The following remarks were made by Debra Hauser, president of Advocates for Youth, at Tuesday’s “We Are Beatriz” vigil in Washington, D.C.
In 1995, at the age 35, I found myself alone, pregnant, and caring for my six-month-old son. My husband went to work one day and did not return. Weeks passed without word. For more than a month, I did not tell a soul that he was gone. Not my family, my co-workers, my friends. I simply went to work each day, did my job the best I could, and pretended everything was normal. Each evening, I left work, picked up my son from daycare not far from where we stand today, and did my best to care for him without distraction.
Six weeks had passed when I realized I was pregnant.
Alone, with little money and a baby to care for, it was clear to me that I could not take care of another child. I did not know where my husband was. I was unsure of what would happen to my marriage. I was uncertain if I could make ends meet.
Sex. Abortion. Parenthood. Power.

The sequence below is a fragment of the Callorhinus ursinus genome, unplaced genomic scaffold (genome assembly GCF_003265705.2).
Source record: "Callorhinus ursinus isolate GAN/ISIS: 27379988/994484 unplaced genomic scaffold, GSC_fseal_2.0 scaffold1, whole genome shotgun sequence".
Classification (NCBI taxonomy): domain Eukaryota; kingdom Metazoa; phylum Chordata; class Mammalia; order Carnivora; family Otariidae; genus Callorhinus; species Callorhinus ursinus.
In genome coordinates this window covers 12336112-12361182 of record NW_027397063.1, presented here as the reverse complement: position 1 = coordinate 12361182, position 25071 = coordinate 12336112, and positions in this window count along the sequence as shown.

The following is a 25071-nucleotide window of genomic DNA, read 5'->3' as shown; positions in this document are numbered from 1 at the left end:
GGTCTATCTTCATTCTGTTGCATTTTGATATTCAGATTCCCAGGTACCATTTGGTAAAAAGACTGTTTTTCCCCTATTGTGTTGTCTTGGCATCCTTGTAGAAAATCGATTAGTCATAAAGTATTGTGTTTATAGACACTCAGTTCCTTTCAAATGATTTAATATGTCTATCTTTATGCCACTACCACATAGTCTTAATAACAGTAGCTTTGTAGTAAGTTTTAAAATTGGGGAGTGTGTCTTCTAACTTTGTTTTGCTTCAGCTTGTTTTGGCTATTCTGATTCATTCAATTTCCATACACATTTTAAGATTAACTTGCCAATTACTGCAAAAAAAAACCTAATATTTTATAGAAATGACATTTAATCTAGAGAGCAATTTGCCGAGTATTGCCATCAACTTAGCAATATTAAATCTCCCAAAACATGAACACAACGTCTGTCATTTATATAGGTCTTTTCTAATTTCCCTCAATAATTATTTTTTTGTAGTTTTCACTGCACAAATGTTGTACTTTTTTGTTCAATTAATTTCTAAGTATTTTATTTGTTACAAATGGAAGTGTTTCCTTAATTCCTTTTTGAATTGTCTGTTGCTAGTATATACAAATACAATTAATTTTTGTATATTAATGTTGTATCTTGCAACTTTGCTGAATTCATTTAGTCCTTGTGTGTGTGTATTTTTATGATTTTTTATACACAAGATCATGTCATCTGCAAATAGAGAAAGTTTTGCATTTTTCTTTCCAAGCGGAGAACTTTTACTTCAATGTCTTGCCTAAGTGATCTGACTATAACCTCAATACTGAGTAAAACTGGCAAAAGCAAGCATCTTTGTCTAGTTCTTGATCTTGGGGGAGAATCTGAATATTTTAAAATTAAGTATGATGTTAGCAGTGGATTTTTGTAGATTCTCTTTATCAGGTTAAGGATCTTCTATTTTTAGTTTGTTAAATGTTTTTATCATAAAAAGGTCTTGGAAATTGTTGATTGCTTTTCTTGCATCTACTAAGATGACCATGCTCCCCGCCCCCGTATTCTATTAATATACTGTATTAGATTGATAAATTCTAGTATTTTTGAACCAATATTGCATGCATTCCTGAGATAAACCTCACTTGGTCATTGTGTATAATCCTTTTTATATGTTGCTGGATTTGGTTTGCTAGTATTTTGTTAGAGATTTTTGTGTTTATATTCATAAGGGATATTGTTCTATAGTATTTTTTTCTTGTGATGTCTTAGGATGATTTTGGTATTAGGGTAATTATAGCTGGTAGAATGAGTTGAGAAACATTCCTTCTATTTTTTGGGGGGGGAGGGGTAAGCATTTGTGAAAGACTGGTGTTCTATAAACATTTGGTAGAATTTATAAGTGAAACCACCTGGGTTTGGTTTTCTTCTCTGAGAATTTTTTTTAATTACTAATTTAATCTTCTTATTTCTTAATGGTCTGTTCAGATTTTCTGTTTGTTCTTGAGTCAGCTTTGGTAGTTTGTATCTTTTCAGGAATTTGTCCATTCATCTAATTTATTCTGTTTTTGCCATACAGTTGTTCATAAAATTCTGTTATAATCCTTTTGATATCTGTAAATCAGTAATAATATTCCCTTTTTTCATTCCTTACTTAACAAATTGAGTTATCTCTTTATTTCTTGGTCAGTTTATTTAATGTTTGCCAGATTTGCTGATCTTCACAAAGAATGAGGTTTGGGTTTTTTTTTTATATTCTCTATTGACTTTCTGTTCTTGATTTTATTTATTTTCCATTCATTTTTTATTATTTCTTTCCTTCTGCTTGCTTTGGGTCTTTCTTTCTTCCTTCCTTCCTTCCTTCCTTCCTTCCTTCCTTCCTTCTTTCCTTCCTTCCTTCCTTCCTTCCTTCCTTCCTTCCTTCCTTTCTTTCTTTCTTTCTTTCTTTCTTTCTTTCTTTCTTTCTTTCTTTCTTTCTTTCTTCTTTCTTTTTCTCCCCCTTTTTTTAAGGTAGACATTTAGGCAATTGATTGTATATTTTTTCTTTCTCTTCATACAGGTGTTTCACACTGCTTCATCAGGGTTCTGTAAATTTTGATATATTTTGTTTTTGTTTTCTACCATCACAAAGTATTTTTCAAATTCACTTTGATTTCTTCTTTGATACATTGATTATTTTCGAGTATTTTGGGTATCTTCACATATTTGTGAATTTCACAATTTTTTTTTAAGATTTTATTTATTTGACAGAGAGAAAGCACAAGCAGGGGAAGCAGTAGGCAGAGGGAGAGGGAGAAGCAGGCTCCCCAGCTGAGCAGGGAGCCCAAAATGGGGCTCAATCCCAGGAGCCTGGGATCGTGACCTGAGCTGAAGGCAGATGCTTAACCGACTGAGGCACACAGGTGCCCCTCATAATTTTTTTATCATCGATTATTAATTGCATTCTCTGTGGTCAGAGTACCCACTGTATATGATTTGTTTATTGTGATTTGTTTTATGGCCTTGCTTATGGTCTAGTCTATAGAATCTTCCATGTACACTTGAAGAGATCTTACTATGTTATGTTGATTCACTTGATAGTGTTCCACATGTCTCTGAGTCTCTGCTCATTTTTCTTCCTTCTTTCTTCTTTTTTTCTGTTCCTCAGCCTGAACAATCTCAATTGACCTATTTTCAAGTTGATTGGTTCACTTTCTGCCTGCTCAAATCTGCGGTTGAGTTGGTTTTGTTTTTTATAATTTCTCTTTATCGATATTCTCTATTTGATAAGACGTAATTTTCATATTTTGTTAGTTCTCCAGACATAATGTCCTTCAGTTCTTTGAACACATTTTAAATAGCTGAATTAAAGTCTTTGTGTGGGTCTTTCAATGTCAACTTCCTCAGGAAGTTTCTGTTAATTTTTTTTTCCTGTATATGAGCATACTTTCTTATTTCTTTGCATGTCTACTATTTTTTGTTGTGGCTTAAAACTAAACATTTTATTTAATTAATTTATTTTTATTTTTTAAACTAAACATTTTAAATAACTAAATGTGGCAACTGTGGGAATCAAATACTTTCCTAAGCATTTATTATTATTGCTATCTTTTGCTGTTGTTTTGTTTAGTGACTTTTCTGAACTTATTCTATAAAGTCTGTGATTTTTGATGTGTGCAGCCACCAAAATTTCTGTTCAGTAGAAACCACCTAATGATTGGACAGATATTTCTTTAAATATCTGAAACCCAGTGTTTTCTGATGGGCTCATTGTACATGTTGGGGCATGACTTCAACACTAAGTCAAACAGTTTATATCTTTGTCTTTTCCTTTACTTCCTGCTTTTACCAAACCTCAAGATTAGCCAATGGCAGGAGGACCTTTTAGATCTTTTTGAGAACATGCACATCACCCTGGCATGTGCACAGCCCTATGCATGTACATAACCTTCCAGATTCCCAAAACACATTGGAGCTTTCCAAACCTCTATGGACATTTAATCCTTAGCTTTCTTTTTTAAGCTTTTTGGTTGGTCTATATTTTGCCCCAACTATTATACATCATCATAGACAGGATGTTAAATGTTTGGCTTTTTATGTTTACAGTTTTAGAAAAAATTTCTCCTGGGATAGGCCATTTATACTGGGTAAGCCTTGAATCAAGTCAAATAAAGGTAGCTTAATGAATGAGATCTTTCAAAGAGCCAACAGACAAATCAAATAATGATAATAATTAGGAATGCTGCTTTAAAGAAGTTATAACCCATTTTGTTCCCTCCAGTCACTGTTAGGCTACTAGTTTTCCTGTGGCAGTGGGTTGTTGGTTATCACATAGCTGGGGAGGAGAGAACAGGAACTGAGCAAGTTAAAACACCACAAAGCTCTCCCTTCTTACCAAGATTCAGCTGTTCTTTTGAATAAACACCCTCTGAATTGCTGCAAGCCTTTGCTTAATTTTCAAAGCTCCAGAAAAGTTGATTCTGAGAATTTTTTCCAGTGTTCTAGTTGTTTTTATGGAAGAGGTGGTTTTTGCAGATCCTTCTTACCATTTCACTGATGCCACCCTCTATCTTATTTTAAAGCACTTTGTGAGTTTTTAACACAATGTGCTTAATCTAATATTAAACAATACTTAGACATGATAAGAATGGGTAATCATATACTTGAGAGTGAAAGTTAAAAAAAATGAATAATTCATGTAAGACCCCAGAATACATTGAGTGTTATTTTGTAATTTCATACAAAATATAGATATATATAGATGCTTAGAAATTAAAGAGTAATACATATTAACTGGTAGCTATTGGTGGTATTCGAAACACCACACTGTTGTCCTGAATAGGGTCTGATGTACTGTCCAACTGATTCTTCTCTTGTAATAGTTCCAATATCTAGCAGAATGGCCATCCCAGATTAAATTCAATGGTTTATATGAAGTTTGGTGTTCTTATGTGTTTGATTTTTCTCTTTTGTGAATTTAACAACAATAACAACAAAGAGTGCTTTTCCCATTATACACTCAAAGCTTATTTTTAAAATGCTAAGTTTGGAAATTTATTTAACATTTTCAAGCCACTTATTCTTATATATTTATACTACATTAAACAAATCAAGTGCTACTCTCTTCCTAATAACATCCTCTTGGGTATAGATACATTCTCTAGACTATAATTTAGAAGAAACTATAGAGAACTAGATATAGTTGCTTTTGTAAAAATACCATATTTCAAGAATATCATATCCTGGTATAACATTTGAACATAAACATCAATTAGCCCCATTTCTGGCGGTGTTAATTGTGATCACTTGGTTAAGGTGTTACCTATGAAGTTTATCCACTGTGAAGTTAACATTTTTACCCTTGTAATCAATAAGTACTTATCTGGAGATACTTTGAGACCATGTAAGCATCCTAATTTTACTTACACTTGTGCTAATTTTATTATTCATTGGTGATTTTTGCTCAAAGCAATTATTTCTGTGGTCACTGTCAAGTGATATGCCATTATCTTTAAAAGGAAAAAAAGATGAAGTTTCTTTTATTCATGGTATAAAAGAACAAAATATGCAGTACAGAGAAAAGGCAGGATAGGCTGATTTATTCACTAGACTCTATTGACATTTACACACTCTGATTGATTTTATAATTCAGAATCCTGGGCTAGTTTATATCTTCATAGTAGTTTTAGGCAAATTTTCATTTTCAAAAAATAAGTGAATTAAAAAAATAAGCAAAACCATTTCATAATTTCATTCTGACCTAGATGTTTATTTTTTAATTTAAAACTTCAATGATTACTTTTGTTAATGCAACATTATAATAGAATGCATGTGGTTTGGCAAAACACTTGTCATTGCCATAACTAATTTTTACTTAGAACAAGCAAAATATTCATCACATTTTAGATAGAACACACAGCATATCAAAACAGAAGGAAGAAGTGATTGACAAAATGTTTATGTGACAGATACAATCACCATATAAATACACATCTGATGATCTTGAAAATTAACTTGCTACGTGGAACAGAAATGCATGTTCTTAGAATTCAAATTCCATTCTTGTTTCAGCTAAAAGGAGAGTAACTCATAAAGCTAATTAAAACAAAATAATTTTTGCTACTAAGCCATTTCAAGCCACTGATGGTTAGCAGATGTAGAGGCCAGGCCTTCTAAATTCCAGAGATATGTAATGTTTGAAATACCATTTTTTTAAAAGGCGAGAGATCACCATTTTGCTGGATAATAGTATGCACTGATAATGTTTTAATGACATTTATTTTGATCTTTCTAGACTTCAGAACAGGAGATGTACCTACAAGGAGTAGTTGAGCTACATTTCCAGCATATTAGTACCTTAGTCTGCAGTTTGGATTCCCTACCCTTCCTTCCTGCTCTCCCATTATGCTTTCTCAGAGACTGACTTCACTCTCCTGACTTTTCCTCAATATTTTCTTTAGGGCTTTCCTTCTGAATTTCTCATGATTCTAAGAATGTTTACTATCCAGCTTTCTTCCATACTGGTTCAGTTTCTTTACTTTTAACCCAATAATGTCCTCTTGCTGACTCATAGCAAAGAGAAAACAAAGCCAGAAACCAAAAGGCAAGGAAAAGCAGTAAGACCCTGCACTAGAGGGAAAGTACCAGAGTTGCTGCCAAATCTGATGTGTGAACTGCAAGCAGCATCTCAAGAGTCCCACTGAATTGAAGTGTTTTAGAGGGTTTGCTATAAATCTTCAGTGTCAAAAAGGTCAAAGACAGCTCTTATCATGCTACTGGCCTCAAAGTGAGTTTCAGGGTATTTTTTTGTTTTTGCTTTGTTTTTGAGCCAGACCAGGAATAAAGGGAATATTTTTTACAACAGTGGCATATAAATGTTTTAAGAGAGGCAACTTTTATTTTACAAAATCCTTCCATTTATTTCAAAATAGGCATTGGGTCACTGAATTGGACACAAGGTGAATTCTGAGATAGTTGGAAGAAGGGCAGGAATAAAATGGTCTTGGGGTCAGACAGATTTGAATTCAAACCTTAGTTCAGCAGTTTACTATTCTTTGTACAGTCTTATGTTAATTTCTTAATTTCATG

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How could I add another child to such an untenable situation? I made the choice that day to terminate my pregnancy. For me, and for my six-month-old son, the choice was the right one.
For more than 15 years I did not share this story. I was not ashamed, nor did I question my decision. But I was afraid—afraid of what others would say, afraid of being judged. Thirty years of anti-abortion rhetoric and fear mongering kept me silent. My silence kept me isolated.
Over the last few weeks, many of us have read, written, and emailed about a young mother in El Salvador named Beatriz. We have shaken our heads, cried to our partners, and shouted out in anger that yet another woman might lose her life, denied the basic medical care she needs—an abortion.
Like so many others among us, Beatriz had become a hostage of political gamesmanship and government intrusion. For months and months her government turned a blind eye to the advice of her doctors. Never mind that without access to safe abortion care she would die, or that the fetus she carried was unviable. Never mind that she was already the mother of a young child.
At first look, Beatriz’s circumstances seem extreme. She has lupus, hypertension, and kidney failure. For the past 27 weeks, she endured a pregnancy both she and her doctors knew needed to end.